Chatting with a Facebook “friend” the other day, something in the conversation led to my posting a photo of me back in the early ’70s when living in California. It was me in front of the 80-passenger, 10-speed, double clutch school bus I drove (as one of my three simultaneous jobs, in the Sierra Nevadas of California).

He posted back:

“I bet that time of your life filled several chapters of ‘The Book.’ Bob”

I answered: “You’d win that bet — like the wild ride thru’ the Pismo Beach dunes and surf on the biggest Appaloosa, “Speckle Butt,” I’ve ever seen; like the time I faced down “Dirty Harry” (I drove his son to a small private school in Carmel Valley); like the motorcycle treks up (and back DOWN) Figueroa Mountain; like the forays to overnight beach parties on a secluded sandy cove above Vandenburg Air Force Base with no worries due to the men all carrying their “off-duty” weapons; like the time I narrowly got a group of high school kids out of a meadow alive.

I was taking them on a trek in the Manzana Wilderness above Santa Barbara to meet a sculptor who lived deep in. The boys were resting at the edge of a small corpse of trees in the middle of the meadow while I went part way up the hill to make sure we were still on the trail. A few yards up, I looked back down at the meadow to check on the boys. I could see the whole meadow with the little oasis of trees in the middle. And I could see the other side of the meadow. And I could see the “mythical” herd of wild Brahmas — very real, very live Brahmas. I dared not yell and alert the Brahmas. I snuck back down, praying my movement didn’t catch their eye, got to the boys and told them to “be quiet, be very very quiet.” and we got over the hill safely.

That trip also included my going outside in the morning to wake the kids, who slept on the ground, and spotted mountain lion tracks circling their sleeping bags.

And so it went. And I had four little boys then (and added my little girl while in California) — lots of fodder for my nostalgia columns I write, 35 years and counting.

I got to California from the Berkshires of Western Massachusetts, where I had lived for 14 years. I love the Berkshires. Not that different from Maine, not like the rest of Massachusetts. I packed up kids (flew two boys out ahead), cat, et al, into a 26 ½-foot cab-over U-Haul and drove from the East Coast to the West Coast where my brother, an engineering specialist in sonar, radar and space electronics, lived.

I lived there 10 years, which I figure was about 9 ½ years too long. I could see the handwriting on the wall even back then and decided, time to go back home. And drove into Waldo County on Christmas, 1979.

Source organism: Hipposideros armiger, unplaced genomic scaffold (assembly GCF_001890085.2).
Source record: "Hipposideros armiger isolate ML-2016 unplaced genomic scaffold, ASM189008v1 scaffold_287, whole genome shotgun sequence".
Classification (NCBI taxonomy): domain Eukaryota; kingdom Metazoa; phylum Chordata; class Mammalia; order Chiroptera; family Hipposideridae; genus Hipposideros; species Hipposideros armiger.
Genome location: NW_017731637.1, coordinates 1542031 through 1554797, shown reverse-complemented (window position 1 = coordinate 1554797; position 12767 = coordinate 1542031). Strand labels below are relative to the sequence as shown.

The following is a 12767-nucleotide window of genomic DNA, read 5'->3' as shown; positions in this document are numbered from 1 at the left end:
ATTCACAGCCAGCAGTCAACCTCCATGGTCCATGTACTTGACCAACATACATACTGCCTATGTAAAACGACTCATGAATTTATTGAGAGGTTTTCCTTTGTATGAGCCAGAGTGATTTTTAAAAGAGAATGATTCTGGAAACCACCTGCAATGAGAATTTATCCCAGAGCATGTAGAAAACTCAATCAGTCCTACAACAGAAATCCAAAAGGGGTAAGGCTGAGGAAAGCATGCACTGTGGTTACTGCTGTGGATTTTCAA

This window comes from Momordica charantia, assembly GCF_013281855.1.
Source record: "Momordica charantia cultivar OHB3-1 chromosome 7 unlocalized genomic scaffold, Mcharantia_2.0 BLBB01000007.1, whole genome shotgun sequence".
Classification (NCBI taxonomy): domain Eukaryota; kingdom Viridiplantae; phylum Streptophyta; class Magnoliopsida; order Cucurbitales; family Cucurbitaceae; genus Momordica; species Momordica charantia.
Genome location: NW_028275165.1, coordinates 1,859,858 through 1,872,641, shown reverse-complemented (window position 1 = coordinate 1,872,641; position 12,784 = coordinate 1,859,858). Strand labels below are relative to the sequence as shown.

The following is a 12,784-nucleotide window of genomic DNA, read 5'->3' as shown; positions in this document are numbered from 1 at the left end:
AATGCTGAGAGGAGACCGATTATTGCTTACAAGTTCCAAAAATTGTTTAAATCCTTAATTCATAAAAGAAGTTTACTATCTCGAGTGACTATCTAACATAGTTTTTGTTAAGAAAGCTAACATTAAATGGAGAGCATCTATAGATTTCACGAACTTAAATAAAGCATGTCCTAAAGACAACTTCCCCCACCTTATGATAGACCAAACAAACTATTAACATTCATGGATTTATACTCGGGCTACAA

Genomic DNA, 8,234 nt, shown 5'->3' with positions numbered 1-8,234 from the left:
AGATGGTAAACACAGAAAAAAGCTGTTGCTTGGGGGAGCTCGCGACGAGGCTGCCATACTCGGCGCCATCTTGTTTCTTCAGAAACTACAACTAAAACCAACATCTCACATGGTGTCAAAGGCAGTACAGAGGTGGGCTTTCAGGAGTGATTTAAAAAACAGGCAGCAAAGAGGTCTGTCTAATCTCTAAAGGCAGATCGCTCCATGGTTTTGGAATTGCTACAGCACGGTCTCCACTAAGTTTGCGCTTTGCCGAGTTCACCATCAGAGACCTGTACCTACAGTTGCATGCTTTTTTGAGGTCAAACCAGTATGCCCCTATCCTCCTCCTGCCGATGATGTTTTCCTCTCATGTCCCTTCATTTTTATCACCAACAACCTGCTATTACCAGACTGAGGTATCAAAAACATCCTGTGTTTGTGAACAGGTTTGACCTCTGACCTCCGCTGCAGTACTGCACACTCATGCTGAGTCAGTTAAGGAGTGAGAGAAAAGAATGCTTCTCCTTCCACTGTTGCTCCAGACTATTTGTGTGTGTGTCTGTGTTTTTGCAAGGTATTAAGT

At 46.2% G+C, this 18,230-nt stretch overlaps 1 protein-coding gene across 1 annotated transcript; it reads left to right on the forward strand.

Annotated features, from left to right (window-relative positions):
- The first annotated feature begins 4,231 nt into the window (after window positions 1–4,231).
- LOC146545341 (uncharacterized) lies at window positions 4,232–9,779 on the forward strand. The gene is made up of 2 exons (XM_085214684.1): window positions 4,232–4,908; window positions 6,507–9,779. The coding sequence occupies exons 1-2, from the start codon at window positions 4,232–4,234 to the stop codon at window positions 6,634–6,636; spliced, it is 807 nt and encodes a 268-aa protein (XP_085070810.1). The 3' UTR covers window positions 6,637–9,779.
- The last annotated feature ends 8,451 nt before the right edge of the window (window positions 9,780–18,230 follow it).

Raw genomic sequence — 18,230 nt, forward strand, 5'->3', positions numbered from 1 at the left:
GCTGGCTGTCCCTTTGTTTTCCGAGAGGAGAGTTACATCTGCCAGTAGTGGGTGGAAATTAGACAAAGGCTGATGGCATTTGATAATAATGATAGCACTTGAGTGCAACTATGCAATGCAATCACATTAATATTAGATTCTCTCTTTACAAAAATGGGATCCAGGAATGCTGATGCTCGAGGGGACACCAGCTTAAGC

Lotsa life in between the years of a little girl growing up with her grandparents on Tucker Ridge up in the North Woods — Grampa was a Maine Guide — and little old great-gramma sitting here in her forest-rimmed house, pounding away on her keyboard today.

I like to send some columns to my grandkids and remind them: “We old folks used to be people, too.” (An aside — my seventh great-grandbaby arrived Sunday — in Kodiak, Alaska.)

Since coming home to Maine 42 years ago with one of my sons, then age 20, and my little girl, age 5, I now have three of my children, four grown grandchildren and my oldest great-grandchild all living here in Waldo County. All own their own homes in the county and are only a few minutes away. And that’s what it’s all about. I am blessed beyond belief with family.

And so here I am, now firmly ensconced back in my home state, looking out my “office” windows at sun-splashed goldfinch and purple finch in the window feeder against the forest greens dancing in the rising light of the same sun that Adam watched come up, spilling through the forest.

You can have your mega-mansions and penthouses in the Concrete Jungles, while dreaming all year of being able to get to Maine for a few days and have a lobster out over the water.

I can hop across the bay and do that any day, with family members, during the season and then come home at night and sleep for free.

Looks to be a good day for lobster…

Marion Tucker-Honeycutt, an award-winning columnist, a Maine native and graduate of Belfast schools, now lives in Morrill. Her columns appear in this paper every other week.